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As I mentioned elsewhere, you can define a full cycle of a waveform as consisting of 360 degrees, akin to a circle. One quarter of the way around this circle – or moving to a point that is one quarter of the way through a cyclical wave – is 90°. A sine and cosine wave are shifted 90° degrees or a quarter cycle out of alignment (phase) with each other. Since this is a quarter of a cycle, this is often referred to as a quadrature relationship.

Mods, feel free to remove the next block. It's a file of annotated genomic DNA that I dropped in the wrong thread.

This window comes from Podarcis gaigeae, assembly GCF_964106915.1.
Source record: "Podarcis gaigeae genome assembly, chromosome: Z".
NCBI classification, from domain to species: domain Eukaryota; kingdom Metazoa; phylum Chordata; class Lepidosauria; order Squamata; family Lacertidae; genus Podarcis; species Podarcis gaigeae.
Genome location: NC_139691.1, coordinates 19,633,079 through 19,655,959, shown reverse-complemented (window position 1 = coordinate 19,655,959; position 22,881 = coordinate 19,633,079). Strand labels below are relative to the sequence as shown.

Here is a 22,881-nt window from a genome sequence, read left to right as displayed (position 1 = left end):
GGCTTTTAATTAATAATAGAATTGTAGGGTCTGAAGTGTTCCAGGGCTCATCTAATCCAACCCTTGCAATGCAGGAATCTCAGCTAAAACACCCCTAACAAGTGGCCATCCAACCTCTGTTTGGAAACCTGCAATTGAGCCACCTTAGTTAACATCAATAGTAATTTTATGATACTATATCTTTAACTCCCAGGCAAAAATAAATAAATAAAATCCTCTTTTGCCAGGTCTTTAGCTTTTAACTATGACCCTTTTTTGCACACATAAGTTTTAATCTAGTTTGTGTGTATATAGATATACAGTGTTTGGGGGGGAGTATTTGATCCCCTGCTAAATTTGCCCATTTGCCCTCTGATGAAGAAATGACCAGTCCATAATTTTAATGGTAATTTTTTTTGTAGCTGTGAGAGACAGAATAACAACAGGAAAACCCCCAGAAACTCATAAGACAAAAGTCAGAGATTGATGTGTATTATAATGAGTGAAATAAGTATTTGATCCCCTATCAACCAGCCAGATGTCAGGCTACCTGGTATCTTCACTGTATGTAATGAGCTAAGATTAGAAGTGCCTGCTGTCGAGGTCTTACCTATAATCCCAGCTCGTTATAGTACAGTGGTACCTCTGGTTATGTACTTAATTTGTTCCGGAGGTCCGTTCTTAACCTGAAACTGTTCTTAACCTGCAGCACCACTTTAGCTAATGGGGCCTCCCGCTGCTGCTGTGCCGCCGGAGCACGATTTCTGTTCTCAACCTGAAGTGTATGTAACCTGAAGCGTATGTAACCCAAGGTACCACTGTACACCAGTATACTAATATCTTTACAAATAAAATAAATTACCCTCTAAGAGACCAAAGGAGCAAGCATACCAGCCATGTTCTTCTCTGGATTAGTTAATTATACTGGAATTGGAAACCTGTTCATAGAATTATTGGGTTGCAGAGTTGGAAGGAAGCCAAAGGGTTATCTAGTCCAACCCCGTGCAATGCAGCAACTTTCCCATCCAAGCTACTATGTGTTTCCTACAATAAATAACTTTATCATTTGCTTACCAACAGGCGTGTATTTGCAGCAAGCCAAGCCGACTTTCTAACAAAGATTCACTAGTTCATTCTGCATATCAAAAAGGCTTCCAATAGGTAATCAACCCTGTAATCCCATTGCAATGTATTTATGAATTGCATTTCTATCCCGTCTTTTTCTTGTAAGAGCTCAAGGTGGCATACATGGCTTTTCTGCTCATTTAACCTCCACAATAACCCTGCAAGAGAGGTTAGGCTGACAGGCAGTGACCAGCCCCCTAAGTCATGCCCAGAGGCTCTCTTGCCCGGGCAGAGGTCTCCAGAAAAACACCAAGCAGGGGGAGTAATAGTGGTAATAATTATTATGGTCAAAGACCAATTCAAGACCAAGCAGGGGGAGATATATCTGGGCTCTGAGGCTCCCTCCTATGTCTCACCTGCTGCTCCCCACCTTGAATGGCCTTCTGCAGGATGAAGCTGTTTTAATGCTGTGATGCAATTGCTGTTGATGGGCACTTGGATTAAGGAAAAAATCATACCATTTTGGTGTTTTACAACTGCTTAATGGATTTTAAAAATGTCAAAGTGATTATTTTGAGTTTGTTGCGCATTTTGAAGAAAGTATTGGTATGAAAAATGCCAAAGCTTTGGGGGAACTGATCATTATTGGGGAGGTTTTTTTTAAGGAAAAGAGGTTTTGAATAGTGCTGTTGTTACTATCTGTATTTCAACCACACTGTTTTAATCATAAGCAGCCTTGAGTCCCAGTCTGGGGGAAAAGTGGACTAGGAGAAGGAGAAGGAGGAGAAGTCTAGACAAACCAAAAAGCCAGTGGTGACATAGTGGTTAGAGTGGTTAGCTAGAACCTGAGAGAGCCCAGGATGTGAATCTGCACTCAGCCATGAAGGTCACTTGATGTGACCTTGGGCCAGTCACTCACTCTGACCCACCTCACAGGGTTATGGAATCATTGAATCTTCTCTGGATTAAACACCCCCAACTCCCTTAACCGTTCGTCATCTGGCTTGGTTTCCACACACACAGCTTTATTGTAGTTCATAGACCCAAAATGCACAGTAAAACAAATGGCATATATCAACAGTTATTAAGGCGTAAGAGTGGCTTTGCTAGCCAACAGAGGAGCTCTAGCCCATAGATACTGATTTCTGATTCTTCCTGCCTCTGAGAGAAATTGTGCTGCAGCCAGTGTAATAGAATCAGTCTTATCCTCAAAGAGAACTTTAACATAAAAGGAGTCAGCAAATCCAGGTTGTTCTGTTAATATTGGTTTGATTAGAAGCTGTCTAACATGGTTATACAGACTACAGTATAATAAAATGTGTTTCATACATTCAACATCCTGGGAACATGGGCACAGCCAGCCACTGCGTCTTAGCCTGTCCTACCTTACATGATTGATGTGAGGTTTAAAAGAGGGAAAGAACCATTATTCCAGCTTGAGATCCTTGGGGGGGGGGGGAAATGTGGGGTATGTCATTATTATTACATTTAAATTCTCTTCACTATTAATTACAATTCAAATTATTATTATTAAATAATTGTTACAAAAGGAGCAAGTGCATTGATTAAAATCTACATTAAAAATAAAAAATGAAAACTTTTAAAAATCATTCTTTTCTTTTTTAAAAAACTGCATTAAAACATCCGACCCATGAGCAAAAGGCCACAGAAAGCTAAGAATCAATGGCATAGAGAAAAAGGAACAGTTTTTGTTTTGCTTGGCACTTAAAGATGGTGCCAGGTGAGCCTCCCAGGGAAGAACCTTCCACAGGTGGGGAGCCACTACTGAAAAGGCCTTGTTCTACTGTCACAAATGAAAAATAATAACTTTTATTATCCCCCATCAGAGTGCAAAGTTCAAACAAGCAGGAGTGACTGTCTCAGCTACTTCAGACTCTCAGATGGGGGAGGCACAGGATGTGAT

It turns out that having a pair of low frequency oscillators 90° out of phase creates some interesting effects. For example, when you have two LFOs driving a pair of panning circuits creates an interesting “chasing” effect; when they are two quadrants (180°) out of phase, you get a ping-pong effect. Therefore, some oscillators have quadrature outputs that are multiples of 90° out of phase with each other. (There are also highly specialized applications such as frequency shifting where quadrature oscillators come in handy.)

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